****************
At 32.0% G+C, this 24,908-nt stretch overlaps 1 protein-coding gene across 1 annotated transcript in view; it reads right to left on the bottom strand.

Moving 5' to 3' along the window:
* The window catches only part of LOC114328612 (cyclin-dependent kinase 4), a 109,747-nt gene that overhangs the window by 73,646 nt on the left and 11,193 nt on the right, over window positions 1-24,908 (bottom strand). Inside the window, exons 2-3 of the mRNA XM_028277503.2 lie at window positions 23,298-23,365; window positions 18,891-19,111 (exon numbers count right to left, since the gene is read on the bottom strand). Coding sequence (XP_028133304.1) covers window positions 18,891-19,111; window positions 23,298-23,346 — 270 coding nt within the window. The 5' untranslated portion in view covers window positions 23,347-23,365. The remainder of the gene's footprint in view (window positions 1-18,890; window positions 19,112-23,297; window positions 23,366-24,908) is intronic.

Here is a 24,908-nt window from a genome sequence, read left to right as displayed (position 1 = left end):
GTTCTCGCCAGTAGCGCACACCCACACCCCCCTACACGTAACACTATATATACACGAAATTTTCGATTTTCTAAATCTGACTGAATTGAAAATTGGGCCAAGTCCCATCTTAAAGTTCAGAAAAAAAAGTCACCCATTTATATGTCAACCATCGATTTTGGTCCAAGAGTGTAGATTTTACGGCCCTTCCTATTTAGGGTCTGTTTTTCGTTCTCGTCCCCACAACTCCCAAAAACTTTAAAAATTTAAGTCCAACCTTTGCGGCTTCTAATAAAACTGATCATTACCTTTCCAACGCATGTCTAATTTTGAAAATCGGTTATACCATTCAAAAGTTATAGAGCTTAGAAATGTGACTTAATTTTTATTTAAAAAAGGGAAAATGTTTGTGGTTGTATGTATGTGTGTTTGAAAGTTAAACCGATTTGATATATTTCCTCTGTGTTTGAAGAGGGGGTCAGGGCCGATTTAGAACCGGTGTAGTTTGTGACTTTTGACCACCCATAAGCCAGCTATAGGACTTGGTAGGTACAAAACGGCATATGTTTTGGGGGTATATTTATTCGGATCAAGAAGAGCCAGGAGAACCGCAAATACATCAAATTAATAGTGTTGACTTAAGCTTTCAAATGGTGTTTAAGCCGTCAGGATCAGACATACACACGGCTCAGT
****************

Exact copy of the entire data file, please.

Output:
At 32.0% G+C, this 24,908-nt stretch overlaps 1 protein-coding gene across 1 annotated transcript in view; it reads right to left on the bottom strand.

Moving 5' to 3' along the window:
* The window catches only part of LOC114328612 (cyclin-dependent kinase 4), a 109,747-nt gene that overhangs the window by 73,646 nt on the left and 11,193 nt on the right, over window positions 1-24,908 (bottom strand). Inside the window, exons 2-3 of the mRNA XM_028277503.2 lie at window positions 23,298-23,365; window positions 18,891-19,111 (exon numbers count right to left, since the gene is read on the bottom strand). Coding sequence (XP_028133304.1) covers window positions 18,891-19,111; window positions 23,298-23,346 — 270 coding nt within the window. The 5' untranslated portion in view covers window positions 23,347-23,365. The remainder of the gene's footprint in view (window positions 1-18,890; window positions 19,112-23,297; window positions 23,366-24,908) is intronic.

Here is a 24,908-nt window from a genome sequence, read left to right as displayed (position 1 = left end):
GTTCTCGCCAGTAGCGCACACCCACACCCCCCTACACGTAACACTATATATACACGAAATTTTCGATTTTCTAAATCTGACTGAATTGAAAATTGGGCCAAGTCCCATCTTAAAGTTCAGAAAAAAAAGTCACCCATTTATATGTCAACCATCGATTTTGGTCCAAGAGTGTAGATTTTACGGCCCTTCCTATTTAGGGTCTGTTTTTCGTTCTCGTCCCCACAACTCCCAAAAACTTTAAAAATTTAAGTCCAACCTTTGCGGCTTCTAATAAAACTGATCATTACCTTTCCAACGCATGTCTAATTTTGAAAATCGGTTATACCATTCAAAAGTTATAGAGCTTAGAAATGTGACTTAATTTTTATTTAAAAAAGGGAAAATGTTTGTGGTTGTATGTATGTGTGTTTGAAAGTTAAACCGATTTGATATATTTCCTCTGTGTTTGAAGAGGGGGTCAGGGCCGATTTAGAACCGGTGTAGTTTGTGACTTTTGACCACCCATAAGCCAGCTATAGGACTTGGTAGGTACAAAACGGCATATGTTTTGGGGGTATATTTATTCGGATCAAGAAGAGCCAGGAGAACCGCAAATACATCAAATTAATAGTGTTGACTTAAGCTTTCAAATGGTGTTTAAGCCGTCAGGATCAGACATACACACGGCTCAGT